Is Winter Actually the Best Time for a Home Renovation?
Originally sourced from housemethod.com | Written by Emily McCrary-Ruiz-Esparza
Summer is the most common time to take on a renovation project. The kids are out of school, curb appeal is on the mind, and fair weather makes it easy to open up a house. But there are some key advantages to renovating in the winter, like availability, cost, and timing.
One advantage of choosing to engage a contractor for a renovation in the winter is less competition. Spring and summer are the busiest times of year for home renovations, and contractors’ plates will be full once renovation season is in full swing, which could leave you competing for the best builders.
And a renovation project in the winter months may get you more time and attention from your contractor. While the best contractors and architects won’t bite off more than they can chew, working with a contractor who’s taken on too many projects can mean protracted schedules and slapdash work, and this is more likely to happen in peak reno season when schedules are full.
“When business slows, contractors may decrease their prices a bit to keep their crews busy,” says Katherine Jones of Sweeten, a service that matches consumers to the best contractors in the business. Because there a fewer projects to be had in winter, you’re more likely to score a discount from a contractor.
And while you won’t likely find any contractors offering holiday discounts, you will find that stores do. “The advantages of remodeling during the holidays are not having to host that year(!), plus possible Black Friday deals on appliances and materials,” Jones says. So if you’re in the market for a kitchen or laundry room remodel, the holidays may be the time to act.
“If you’re traveling or have a busy social schedule during the holidays, you may be able to do without a kitchen for a few weeks,” says Jones. For those with children in the home during summer months, it may be difficult to vacate the house for renovations, so if you’re already traveling for the holidays, it may be opportunistic for a contractor to open up your house.
So when is the best time for a renovation?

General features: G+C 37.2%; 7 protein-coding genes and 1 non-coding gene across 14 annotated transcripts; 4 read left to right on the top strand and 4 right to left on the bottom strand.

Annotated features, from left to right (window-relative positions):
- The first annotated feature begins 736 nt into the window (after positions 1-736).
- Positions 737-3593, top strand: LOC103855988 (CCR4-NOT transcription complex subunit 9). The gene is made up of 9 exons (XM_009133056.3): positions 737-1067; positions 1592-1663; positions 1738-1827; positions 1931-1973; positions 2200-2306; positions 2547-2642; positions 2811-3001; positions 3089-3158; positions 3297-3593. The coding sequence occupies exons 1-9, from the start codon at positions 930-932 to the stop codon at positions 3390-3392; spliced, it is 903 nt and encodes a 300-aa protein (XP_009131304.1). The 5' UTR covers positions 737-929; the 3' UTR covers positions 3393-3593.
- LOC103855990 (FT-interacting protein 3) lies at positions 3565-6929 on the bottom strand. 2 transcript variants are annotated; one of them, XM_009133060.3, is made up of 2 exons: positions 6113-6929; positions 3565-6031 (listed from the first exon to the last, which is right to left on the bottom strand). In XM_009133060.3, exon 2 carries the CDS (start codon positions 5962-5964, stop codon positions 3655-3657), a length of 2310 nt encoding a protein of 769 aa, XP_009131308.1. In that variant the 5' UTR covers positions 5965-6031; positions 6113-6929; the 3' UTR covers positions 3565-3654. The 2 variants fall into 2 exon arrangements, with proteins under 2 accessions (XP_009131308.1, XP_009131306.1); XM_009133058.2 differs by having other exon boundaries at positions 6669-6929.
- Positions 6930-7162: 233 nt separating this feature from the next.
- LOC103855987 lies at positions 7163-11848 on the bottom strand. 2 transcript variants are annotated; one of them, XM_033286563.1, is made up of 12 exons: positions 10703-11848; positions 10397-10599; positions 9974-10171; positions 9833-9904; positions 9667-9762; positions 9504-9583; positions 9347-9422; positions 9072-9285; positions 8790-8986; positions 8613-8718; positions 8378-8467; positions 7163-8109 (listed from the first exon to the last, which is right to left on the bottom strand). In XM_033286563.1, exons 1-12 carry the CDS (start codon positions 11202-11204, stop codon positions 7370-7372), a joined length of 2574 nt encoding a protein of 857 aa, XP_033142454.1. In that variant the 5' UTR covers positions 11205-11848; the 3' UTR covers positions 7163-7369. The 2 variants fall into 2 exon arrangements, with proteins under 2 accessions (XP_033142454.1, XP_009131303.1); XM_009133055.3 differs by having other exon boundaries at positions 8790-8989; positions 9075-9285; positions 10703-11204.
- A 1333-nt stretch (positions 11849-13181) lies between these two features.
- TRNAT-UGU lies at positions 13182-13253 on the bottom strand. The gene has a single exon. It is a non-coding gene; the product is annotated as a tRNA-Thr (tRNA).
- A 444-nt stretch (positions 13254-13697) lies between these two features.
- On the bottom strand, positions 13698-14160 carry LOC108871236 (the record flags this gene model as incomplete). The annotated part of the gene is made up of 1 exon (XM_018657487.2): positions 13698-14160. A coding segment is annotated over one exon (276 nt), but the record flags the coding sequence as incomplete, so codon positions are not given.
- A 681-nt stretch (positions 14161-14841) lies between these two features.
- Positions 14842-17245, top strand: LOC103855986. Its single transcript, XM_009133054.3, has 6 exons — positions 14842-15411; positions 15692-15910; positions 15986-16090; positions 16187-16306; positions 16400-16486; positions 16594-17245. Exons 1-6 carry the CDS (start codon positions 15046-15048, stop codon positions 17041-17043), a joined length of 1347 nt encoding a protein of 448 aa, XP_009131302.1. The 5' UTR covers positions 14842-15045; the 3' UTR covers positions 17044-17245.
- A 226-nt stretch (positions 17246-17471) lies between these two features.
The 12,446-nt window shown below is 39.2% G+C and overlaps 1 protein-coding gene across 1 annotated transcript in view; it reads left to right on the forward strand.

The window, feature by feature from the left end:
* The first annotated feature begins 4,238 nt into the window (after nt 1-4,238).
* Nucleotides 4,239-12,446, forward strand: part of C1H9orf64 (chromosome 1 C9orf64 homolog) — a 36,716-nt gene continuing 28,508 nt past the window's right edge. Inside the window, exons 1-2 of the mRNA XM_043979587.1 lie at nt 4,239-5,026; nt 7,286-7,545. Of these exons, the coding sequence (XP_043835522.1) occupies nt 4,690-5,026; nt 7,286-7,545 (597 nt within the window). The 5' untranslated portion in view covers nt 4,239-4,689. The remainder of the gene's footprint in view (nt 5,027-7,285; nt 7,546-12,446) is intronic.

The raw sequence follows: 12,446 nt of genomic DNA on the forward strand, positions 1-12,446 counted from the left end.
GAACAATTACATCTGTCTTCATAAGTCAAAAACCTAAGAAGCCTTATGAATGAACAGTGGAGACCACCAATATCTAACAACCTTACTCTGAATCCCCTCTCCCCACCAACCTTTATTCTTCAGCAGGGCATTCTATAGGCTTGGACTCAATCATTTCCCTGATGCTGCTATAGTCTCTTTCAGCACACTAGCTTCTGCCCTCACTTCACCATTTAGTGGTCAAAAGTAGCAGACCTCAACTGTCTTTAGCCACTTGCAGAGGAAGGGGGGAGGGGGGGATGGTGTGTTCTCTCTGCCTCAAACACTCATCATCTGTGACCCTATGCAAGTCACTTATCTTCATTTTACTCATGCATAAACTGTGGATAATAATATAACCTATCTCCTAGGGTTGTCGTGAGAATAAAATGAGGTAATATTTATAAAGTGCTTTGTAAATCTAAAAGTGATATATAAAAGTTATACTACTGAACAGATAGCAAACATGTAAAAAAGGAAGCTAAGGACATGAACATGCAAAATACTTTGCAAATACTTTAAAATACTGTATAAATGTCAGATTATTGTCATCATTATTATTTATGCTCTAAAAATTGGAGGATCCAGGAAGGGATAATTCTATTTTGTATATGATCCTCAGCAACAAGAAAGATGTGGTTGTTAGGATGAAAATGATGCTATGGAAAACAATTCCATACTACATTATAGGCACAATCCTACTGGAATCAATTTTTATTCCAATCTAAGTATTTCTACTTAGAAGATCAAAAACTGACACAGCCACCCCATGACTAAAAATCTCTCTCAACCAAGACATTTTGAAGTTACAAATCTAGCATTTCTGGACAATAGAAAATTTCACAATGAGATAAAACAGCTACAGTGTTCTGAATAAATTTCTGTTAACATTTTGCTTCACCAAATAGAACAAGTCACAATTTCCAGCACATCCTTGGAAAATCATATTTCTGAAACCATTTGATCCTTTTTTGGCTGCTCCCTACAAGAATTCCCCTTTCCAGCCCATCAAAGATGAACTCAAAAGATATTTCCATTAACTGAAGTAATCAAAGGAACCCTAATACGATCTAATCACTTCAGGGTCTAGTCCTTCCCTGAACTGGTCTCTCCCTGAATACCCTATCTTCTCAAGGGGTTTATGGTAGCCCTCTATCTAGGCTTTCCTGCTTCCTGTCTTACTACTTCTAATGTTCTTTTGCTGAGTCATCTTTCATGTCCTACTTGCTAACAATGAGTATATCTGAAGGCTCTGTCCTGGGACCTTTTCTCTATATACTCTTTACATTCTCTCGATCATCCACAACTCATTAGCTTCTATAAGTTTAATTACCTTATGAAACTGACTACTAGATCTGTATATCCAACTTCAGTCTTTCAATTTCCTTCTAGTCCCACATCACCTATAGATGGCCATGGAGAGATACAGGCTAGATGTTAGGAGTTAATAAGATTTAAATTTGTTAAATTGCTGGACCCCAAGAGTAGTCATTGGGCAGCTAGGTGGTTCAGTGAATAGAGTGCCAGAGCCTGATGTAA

Even though you can take advantage of discounts and availability during colder months, there’s no point in taking on a high-dollar project if you’re not ready. Ultimately, the best time for a renovation is when you’ve fully defined the scope of your project.
“With a clearly defined scope of work, you can bid your work to general contractors who will give their best price,” Jones says. “Although some may lower prices to keep crews busy, others might have a full winter line-up. Don’t bank on getting a better price just because you renovate in February.”
How to choose a contractor
Choosing a contractor is a kind of matchmaking process. You’ll want to make sure your contractor has the same standards of quality, experience in the type of work you need, and can work within the timeframe you have. In fact, there are services that do make the match between contractor and client—Sweeten is one of the best, and Katherine Jones is one such matchmaker.
“When reviewing contractors, start by looking for someone with experience in your neighborhood and who has done similar work. This can help you narrow down the field from thousands of general contractors to just a selection of experienced professionals.”
Here are the questions Jones recommends consumers ask potential contractors during the vetting process:
- Have they done work in your neighborhood?
- Have they done similar work to what you’re looking to get done?
- Can they provide quality references and photos of past work?
- Are they licensed? (Working with an unlicensed contractor isn’t worth the risk)
“Don’t be afraid to ask to see some of their past projects in person or to speak to their past clients—at least two,” says Jones. “This is what we do at Sweeten when matching our clients to a selection of contractors based on location, budget, scope and style for the job.” Another nugget: “Screen a number of contractors over the phone before making site visit appointments,” she says.
“Once you’ve found someone you think would be a good fit for your project, take it one step further and make sure they’re a good fit for you. You’ll be working with this contractor for the duration of your project, so you should like them and feel both of your communication styles are a good match.”
So, how is this done? After those first few interactions with a contractor, you should be sure that the contractor’s communication style jives with your own, that you feel comfortable discussing concerns and ideas, and that they respond in a reasonable amount of time.
One of the tougher jobs will be ensuring that the contractor can truly deliver on your vision for the project. One indication, Jones says: Good contractors have good ideas. Spend some time bouncing ideas around to make sure they understand what you’re after. “Try to determine whether he (or she) is just telling you what you want to hear versus having a plan for the renovation that is in line with what you had envisioned or are open to.”